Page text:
Can Hay'at Tahrir al-Sham be defeated by an alliance of Syrian rebels in northern Syria 

• By Muhammed Ruzgar* •  March 5, 2018 

In a new piece Muhammed Ruzgar, a Syrian with intimate knowledge of the Syrian civil war and the opposition to the Assad regime, looks at how Hay'at Tahrir al-Sham came to dominate Idlib province and whether recent developments will result in it losing influence and power. ​

He examines the interplay between the Free Syrian Army, opposition groups, Ahrar al-Sham and Faylaq Sham and their relations with Turkey as Turkey has increased its role in northern Syria. His article concludes that recent clashes between HTS and elements of Ahrar al-Sham and Nour al-Din al-Zenki represents a new phase alongside the operations taking place in Afrin. 

Disputes about the raising of the Syrian revolution flag fueled anger at HTS (screenshot)

Background

Nusra Front, which later became HTS has never been a reflection of the Syrian people who revolted against the regime in 2011. This movement HTS has benefited primarily from two factors to become one of the most powerful organizations in northern Syria.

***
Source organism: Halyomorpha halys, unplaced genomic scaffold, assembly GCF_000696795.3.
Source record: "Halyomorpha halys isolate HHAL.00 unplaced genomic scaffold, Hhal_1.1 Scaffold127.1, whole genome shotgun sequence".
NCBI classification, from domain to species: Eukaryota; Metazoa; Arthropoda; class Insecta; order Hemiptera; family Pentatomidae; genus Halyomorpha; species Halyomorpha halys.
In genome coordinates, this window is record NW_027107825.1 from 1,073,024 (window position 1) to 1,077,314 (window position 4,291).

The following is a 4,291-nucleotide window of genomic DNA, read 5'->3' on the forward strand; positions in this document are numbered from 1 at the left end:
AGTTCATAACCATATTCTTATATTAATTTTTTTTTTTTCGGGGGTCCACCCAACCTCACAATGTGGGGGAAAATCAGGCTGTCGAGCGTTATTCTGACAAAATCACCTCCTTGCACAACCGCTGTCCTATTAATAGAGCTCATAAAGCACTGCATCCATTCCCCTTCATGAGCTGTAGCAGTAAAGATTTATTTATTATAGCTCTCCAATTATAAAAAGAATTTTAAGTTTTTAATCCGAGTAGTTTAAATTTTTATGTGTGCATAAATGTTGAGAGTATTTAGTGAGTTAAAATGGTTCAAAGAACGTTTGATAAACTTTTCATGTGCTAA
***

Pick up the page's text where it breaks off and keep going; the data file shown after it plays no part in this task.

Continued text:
The first is the chaos created by the war and the second is that it has left the Free Syrian Army alone to face the Syrian regime and its Iranian ally. The western countries, especially the United States, worked hard to prevent the flow of army to the FSA, especially effective and necessary weapons such as anti-aircraft arms.

 

The Jihadist-Islamists initially appealed to the hearts of the Syrian people who opposed the regime through their fighting ability and they did well against the regime. At the same time they managed to hide their real agenda.